Nigeria's street protests against rising fuel prices have resulted in ethnic attacks, leaving five dead and 10 000 displaced since Monday.
Attackers burnt part of a mosque complex on Tuesday in the south Nigerian city of Benin, where clashes earlier killed five and displaced more than 10 000, a Red Cross official said.
“We have recorded so far five deaths—on both sides, those that have been attacked and the attackers,” said Dan Enowoghomwenwa, secretary general of the Nigerian Red Cross in Edo state, said.
“We have over 10 000 internally displaced persons in various places.”
The attacks started on Monday amid street protests against soaring fuel prices, when a crowd separated from the main demonstration and attacked a mosque and terrorised residents of mainly Hausa neighbourhoods.
Hausas are the largest ethnic group in Nigeria’s north and are overwhelmingly Muslim.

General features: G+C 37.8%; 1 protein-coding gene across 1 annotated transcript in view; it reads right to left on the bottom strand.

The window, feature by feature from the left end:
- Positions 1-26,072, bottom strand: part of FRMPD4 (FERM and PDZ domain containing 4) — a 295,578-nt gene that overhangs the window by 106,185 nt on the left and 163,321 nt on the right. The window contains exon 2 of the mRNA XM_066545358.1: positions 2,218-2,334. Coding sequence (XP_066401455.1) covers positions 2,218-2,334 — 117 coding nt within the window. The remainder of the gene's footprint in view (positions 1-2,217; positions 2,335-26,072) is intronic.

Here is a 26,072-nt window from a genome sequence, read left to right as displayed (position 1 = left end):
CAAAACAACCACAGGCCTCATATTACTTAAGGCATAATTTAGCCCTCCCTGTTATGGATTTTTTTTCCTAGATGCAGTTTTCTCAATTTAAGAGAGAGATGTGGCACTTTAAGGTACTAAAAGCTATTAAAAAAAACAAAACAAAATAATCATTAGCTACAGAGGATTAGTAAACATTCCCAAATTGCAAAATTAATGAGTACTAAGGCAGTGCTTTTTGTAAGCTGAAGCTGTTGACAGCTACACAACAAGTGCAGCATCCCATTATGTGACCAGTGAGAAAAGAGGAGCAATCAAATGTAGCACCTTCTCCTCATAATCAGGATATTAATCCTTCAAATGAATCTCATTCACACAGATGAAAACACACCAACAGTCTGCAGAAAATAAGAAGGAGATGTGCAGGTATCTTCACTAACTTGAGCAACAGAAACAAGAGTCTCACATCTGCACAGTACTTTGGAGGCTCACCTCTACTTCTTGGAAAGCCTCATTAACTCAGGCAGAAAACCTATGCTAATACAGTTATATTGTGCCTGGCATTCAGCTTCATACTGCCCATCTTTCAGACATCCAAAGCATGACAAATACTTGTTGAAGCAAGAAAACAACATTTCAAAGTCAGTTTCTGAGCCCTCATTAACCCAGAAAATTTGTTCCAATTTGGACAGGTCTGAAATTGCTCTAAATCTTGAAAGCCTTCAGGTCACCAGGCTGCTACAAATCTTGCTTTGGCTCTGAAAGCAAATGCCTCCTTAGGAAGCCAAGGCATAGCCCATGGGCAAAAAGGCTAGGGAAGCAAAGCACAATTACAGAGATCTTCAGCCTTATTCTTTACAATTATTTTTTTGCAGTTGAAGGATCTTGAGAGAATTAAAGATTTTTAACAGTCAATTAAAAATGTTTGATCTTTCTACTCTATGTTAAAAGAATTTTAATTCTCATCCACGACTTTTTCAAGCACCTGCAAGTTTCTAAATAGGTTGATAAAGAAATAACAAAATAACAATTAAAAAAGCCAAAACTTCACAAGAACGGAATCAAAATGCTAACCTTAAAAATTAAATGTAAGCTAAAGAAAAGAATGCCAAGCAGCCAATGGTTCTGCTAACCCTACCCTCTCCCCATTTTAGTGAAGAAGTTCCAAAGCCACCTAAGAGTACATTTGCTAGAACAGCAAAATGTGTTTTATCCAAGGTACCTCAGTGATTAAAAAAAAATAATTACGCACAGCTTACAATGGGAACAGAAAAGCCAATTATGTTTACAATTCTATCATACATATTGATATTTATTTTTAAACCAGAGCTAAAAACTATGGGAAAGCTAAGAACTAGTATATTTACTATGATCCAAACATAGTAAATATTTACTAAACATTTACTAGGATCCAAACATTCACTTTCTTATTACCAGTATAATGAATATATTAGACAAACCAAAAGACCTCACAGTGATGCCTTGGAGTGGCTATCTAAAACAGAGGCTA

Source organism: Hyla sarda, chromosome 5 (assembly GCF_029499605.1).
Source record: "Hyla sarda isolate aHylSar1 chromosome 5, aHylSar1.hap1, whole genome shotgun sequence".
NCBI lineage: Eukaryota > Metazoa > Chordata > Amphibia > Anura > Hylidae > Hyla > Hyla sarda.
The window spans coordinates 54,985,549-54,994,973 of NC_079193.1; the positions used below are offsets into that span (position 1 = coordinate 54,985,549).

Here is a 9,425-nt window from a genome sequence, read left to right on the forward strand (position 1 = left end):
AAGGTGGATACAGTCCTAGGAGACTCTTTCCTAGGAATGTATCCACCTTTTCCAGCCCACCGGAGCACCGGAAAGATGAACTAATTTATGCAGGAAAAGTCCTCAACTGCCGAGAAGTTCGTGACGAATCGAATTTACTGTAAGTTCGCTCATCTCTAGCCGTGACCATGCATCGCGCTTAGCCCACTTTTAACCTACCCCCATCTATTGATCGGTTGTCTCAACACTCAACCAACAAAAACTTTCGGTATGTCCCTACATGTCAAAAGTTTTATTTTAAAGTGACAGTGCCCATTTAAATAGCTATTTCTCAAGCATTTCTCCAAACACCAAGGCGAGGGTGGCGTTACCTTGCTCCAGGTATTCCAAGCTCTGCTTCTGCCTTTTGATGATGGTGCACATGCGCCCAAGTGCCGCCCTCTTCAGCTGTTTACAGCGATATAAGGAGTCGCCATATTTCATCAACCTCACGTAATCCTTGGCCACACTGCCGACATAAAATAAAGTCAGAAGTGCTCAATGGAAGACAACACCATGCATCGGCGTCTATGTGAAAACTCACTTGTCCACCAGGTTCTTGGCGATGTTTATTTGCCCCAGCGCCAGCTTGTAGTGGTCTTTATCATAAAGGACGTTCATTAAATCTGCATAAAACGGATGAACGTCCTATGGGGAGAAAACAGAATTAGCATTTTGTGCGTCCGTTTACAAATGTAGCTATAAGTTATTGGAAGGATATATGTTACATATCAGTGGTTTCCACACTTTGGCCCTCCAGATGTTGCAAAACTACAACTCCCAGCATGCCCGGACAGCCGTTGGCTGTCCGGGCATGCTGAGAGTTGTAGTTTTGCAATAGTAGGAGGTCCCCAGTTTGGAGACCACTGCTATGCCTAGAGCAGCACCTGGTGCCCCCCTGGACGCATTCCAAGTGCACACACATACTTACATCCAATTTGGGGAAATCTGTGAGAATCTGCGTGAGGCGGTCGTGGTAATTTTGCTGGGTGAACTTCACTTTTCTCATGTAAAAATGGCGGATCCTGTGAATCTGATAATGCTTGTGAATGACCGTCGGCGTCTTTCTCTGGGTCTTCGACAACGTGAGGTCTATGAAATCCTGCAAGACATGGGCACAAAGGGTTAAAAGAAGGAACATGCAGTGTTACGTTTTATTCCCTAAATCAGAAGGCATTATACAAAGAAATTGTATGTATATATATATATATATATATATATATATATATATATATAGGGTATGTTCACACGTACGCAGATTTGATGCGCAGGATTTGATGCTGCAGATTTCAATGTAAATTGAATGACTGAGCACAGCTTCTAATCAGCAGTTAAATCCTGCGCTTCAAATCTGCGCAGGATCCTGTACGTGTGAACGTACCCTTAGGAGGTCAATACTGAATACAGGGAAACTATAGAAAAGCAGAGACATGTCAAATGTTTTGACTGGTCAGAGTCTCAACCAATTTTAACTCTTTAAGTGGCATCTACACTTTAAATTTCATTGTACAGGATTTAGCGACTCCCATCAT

The Red Cross official could not specify who was behind the attacks, only saying there were “indigenes” targeting northerners.
Witnesses said an Islamic school adjacent to a mosque was burnt on Tuesday, as was a bus parked next to it.
“One of the old buildings at the mosque was burnt down but the new one was vandalised,” said Enowoghomwenwa. “A 32-seater bus in the compound was burnt too.”
Nigeria, Africa’s most populous nation and largest oil producer, is roughly divided between a predominantly Christian south and mainly Muslim north.
Recent violence targetting Christians in the north and blamed on Islamist group Boko Haram has sparked fears of a wider religious conflict as well as warnings from Christian leaders that they will defend themselves.—AFP.